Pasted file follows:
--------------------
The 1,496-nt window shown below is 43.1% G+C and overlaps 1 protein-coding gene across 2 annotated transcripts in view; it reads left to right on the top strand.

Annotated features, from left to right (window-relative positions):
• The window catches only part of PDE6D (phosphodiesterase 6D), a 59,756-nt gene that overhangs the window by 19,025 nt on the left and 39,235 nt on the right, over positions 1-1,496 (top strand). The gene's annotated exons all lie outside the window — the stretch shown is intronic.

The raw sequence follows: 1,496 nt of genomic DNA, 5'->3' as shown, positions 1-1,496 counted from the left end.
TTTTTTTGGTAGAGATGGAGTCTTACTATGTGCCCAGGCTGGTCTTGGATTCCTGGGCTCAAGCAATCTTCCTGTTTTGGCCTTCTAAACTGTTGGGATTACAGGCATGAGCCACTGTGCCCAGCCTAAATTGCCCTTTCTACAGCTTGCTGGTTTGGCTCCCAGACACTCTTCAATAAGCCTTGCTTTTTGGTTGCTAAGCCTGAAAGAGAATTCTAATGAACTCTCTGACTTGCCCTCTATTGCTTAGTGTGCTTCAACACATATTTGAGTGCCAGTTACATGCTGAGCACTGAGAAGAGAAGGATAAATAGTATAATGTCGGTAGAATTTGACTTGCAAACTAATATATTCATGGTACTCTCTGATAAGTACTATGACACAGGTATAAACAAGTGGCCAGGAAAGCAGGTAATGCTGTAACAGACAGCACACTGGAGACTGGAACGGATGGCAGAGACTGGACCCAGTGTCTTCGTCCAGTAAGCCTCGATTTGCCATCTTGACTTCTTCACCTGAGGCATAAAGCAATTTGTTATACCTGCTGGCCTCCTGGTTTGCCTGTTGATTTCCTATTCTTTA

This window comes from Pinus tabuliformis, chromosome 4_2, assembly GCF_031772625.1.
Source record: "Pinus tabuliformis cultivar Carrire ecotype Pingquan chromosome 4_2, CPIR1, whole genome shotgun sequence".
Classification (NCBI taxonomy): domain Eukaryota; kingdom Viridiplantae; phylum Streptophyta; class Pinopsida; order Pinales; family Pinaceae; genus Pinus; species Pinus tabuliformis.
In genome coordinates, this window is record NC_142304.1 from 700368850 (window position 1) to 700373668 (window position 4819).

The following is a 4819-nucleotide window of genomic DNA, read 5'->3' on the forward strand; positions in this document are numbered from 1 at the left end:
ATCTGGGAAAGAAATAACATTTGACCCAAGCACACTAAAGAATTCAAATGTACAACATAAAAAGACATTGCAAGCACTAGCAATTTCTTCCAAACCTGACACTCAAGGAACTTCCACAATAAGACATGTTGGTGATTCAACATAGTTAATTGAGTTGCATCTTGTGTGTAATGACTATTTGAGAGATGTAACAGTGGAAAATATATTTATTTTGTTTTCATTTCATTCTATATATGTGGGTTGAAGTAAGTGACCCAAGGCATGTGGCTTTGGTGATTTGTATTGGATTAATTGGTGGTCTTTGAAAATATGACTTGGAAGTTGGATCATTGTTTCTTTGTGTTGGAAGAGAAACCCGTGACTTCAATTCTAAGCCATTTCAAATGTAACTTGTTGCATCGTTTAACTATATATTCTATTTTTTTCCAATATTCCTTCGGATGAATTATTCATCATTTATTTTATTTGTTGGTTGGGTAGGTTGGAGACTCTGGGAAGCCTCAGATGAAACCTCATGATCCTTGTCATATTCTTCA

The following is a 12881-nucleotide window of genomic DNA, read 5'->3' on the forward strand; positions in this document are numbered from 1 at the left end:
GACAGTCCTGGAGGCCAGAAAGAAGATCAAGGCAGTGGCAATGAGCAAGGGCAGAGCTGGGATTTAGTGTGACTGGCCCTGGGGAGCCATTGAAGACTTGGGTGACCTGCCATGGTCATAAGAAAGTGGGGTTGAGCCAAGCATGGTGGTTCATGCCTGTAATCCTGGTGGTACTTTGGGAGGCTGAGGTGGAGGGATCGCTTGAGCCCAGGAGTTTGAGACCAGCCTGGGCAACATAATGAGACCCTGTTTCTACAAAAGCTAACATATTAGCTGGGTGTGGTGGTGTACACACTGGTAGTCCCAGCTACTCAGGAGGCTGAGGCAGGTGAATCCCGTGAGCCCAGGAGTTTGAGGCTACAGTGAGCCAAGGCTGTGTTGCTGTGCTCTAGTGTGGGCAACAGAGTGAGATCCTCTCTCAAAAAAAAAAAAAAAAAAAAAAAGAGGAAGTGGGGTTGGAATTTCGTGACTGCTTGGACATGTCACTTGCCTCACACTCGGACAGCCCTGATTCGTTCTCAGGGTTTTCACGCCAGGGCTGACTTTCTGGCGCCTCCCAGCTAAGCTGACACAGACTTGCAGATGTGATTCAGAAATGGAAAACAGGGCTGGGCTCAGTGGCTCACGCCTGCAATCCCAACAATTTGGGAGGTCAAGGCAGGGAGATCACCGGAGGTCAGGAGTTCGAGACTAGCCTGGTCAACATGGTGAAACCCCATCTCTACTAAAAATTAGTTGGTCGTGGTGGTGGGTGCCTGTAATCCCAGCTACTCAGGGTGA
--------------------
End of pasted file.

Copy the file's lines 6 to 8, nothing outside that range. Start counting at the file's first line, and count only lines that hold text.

This window comes from Pinus tabuliformis, chromosome 4_2, assembly GCF_031772625.1.
Source record: "Pinus tabuliformis cultivar Carrire ecotype Pingquan chromosome 4_2, CPIR1, whole genome shotgun sequence".
Classification (NCBI taxonomy): domain Eukaryota; kingdom Viridiplantae; phylum Streptophyta; class Pinopsida; order Pinales; family Pinaceae; genus Pinus; species Pinus tabuliformis.